The First Time Scientists Simulated A Life Form It Was The Worst Thing Possible

By Brian Williams | Published

Back in 2012, something extraordinary, and somewhat disturbing happened. Molecule by simulated molecule, scientists re-created a complete life form in a computer.

Was it a sexy blue-tinted avatar? A Tron-ified monkey? Or even a naked mole rat? Nope, it was a lousy bacterium. When playing god for the first time, Stamford University had to start small, so they’ve picked a sexually transmitted parasitic bacterium to come to digital life based on data compiled from over 900 research papers.

This makes it the most exact replica of an STD ever created. The first simulated life form was something humans work their whole lives to avoid getting. So classic.

Mycoplasma genitalium’s effects on the human body are something like that of Chlamydia. It was picked to replicate because of its status as the organism with the second-smallest genome ever discovered.

According to the DailyMail, Stamford scientists didn’t re-create the bacteria to figure out ways to stop painful urination, but rather as a stepping stone to understanding the complex interaction of numerous genes with each other. This was to further the knowledge base of biology in general.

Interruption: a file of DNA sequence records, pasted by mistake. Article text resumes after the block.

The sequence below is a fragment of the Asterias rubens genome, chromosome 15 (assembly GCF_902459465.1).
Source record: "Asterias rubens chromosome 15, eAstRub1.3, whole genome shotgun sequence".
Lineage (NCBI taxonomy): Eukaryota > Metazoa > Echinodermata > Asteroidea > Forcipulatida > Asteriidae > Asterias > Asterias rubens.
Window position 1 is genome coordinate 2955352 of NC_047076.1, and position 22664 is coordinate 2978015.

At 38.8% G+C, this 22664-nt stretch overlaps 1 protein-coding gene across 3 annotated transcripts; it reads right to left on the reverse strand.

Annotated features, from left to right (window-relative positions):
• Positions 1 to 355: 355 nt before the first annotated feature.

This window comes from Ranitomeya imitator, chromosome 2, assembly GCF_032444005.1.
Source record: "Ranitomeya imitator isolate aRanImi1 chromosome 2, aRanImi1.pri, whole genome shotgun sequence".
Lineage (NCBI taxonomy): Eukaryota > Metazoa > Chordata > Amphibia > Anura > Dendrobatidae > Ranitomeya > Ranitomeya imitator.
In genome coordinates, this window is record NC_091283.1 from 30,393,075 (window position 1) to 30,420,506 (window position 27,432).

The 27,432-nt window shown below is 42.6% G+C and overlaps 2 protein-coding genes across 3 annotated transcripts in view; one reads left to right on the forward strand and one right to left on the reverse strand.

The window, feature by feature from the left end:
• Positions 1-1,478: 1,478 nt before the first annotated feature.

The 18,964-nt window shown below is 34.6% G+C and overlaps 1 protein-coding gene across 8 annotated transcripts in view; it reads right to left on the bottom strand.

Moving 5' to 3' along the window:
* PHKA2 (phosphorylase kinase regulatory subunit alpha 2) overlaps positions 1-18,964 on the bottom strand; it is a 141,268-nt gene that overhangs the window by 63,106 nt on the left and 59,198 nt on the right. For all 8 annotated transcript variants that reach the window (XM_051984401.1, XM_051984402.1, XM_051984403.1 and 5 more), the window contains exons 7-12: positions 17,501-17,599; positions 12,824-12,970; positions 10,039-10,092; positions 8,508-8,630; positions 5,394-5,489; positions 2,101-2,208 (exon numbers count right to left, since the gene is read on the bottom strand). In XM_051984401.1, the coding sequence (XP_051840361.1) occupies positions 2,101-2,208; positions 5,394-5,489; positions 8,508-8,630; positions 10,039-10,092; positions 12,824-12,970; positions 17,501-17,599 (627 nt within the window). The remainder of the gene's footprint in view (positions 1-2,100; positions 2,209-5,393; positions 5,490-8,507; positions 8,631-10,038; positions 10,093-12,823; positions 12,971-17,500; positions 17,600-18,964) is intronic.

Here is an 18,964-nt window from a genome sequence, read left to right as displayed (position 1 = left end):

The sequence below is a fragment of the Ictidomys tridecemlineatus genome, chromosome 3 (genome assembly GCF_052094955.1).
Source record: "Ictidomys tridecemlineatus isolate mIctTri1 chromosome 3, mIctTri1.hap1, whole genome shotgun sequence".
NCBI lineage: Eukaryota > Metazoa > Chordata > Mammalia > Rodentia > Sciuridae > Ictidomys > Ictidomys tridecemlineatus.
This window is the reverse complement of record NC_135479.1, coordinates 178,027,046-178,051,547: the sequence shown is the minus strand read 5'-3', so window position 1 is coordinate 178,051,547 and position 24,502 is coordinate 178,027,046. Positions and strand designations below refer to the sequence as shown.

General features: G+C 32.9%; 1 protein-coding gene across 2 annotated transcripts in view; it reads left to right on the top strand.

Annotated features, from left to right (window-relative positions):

As an added benefit, computer-simulated life was meant to serve as a roadmap towards making new tailored synthetic life.

It was the hope of Stamford biophysics grad student Jonathan Karr that the use of computer-assisted design (CAD) to create complete biological schematics as blueprints for new life forms could cause a revolution in bio-engineering.

Not only did he hope the technology could be used to create synthetic life capable of mass-producing pharmaceuticals, but he envisioned a future where human-scale simulations could open whole new areas in personalized medicine.

As Karr pointed out though, “This is potentially the new Human Genome Project. It’s going to take a really large community effort to get close to a human model.”

The research done on this initial biological research and life simulation had cascading effects on other areas. Modeling organisms digitally began in earnest, helping to better understand the minimal requirements for life.

There has also been additional work done on human cells, which are instrumental in drug discovery and disease modeling. Researchers can look more closely at how disease mutations affect cellular processes on a molecular level, understanding and predicting how a cell might respond to a new drug. We are entering a new world of personalized medicine.

Sure, the whole thing “started” with mapping an STD. But that’s science. Sometimes, we need to get down and dirty to find the real answers about life.